Anastasia Powell considers the role of class as a contributing factor in violence against women.
Violence against women remains a significant issue globally and in Australian society. One in three women in Australia experience physical violence and almost one in five experience sexual violence in their lifetime. While victims of violence come from all walks of life, some women are disproportionately vulnerable.
For instance, younger women (18 to 24 years) have been found to be at greater risk of both physical and sexual violence than women in older age groups.
Women with disabilities are particularly vulnerable to violence and abuse. This is especially so when the abuser is also a carer and can exercise control over the woman’s daily needs.
Much research has demonstrated that women from Indigenous backgrounds face a much higher risk of violence. They suffer more severe forms of abuse, including disproportionately high rates of homicide. They also face culturally specific barriers to seeking support.
It is unclear whether women from culturally and linguistically diverse backgrounds experience greater risk of violence. Once violence has occurred, cultural and language barriers can make it more difficult to find assistance.
The factor that best predicts whether a person might be a perpetrator or victim of violence is gender. National statistics confirm the overall gendered nature of violence.
Men who experience violence are most likely to be assaulted by a male stranger in public space. Women are most often assaulted by a current or former male partner, acquaintance or family member in the home.
But what about class? It has become almost taboo to name class and its relationship with violence against women.
This is partly because as a society we have only recently begun to place responsibility for violence where it belongs. It lies with the (mostly male) perpetrators and the choices they make to use violence against the people around them. To talk about factors that make some men more likely to use violence, or some women more vulnerable to victimisation, risks lessening that responsibility.
It is perhaps more comfortable to talk about risk factors that allow us to explain why violence occurs among particular communities or “types” of people than to admit the widespread and systemic nature of the problem. Violence cuts across economic factors. Victims and perpetrators are found at every income level.
Yet socioeconomic inequality does intersect with violence against women in a number of ways.
It is clear, for example, that women with fewer financial resources face significant barriers to finding support and safe accommodation should they leave a violent relationship. Partner violence against women is a leading cause of women’s (and children’s) homelessness.
Women who experience domestic violence may also experience disruptions to their capacity to work. Limitations on workforce participation are sometimes a feature of abuse. This further limits their resources and potential sources of outside assistance.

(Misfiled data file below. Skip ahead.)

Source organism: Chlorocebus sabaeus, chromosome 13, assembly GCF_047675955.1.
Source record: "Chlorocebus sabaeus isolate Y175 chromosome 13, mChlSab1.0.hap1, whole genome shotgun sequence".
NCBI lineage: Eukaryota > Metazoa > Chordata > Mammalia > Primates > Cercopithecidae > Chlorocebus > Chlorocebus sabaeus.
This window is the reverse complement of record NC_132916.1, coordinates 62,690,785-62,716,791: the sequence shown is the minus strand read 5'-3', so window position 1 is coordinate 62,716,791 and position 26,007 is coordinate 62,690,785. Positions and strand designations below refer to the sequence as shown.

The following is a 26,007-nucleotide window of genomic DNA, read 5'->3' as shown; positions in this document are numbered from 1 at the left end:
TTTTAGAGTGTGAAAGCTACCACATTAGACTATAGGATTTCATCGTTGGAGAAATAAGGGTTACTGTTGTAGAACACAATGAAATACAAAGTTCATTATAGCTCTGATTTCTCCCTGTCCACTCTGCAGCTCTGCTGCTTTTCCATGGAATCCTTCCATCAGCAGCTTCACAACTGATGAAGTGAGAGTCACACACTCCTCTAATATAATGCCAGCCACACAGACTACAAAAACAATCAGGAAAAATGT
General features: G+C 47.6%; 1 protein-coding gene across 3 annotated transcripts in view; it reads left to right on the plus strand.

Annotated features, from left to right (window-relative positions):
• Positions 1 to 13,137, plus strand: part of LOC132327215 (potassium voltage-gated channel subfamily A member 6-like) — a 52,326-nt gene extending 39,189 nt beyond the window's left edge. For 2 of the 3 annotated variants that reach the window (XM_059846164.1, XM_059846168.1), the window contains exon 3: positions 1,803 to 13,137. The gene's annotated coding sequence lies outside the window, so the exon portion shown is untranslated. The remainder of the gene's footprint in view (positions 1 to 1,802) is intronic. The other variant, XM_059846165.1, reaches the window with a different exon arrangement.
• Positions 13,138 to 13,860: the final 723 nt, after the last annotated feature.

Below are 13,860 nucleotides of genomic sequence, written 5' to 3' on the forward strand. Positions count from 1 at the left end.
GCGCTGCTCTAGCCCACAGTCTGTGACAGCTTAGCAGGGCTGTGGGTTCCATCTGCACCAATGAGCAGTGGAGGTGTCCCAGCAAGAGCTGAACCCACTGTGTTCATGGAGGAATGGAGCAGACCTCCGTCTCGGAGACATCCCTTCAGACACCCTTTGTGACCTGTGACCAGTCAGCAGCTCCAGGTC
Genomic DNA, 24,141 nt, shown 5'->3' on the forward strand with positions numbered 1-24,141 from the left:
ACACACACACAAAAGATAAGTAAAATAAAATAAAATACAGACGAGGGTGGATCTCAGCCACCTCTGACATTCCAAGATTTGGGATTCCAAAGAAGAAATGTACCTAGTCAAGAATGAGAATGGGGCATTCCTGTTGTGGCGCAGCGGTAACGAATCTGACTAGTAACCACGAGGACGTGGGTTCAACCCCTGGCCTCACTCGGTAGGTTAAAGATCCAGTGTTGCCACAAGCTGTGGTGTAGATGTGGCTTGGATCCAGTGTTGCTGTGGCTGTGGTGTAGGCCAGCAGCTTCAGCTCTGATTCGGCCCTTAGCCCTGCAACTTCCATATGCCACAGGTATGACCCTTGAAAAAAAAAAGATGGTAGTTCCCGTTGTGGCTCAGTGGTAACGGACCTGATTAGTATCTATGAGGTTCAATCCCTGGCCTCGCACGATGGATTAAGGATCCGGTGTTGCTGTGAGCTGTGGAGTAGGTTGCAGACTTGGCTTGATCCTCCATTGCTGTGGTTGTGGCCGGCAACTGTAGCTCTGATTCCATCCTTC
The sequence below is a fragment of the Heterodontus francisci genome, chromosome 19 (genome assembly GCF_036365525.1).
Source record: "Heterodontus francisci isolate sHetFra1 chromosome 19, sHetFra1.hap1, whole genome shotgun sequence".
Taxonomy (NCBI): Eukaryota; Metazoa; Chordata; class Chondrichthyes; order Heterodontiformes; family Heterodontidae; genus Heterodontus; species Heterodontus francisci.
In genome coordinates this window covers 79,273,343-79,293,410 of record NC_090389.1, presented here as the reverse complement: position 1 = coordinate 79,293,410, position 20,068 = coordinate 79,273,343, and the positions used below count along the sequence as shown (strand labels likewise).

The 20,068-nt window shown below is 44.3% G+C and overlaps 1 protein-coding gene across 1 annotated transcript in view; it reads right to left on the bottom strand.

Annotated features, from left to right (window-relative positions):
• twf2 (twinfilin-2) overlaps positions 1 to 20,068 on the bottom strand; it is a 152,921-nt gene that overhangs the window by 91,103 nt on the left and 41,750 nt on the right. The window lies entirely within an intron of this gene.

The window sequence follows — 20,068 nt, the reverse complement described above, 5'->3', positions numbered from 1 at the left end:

Class does not appear, however, to be strongly related to women’s likelihood of becoming a victim of men’s violence. Australian data from the International Violence Against Women Survey, for example, indicated that levels of education were little different between women who had experienced physical or sexual violence and those who had not. The survey also found that victimisation differed little between working and non-working women, or with household income.
Where studies have found an association between class indicators and violence against women, the connections appear to be complex. For example, review studies tend to show weak to moderate associations between men’s perpetration of intimate partner violence and their education levels, labour force participation and income. The strongest predictors include: having attitudes condoning violence, rigid gender-role ideology, hostility, having a history of violence and drug/alcohol abuse.
Other research suggests that men’s use of violence is linked to demonstrations of masculinity. This differs with class resources, such that men with fewer conventional markers of status (such as education and employment) may be more likely to use violence as a marker of power and control.
Some studies have found that communities with greater socio-economic disadvantage (such as low educational attainment and low labour force participation) are more at risk of violence including intimate partner violence.
It is difficult to unpack how much of that risk is due to an individual’s class situation, or the combination of disadvantage in communities. Indeed, some research has suggested that strong predictors of violence include community cohesiveness, social supports and services. As formal and informal supports tend to be deficient in disadvantaged neighbourhoods, prevention efforts should focus on such supports.
Preventing violence against women has been an Australian policy priority in recent years. Much attention has been devoted to how we can change the structures and culture of gender inequality, which underpins the violence.
Yet if we are serious about preventing men’s violence against women, we must consider the interactions of gender, culture and class. Socioeconomic disadvantage in communities and gender inequality (which includes women’s socioeconomic disadvantage) clearly are significant factors. Most importantly, these are factors that we as a society can take action to change.
The association between class and violence against women is not a simple one of cause and effect. But denying its interaction with gender inequality in shaping the dynamics and impacts of violence will only prevent us from developing effective solutions.
Originally published on The Conversation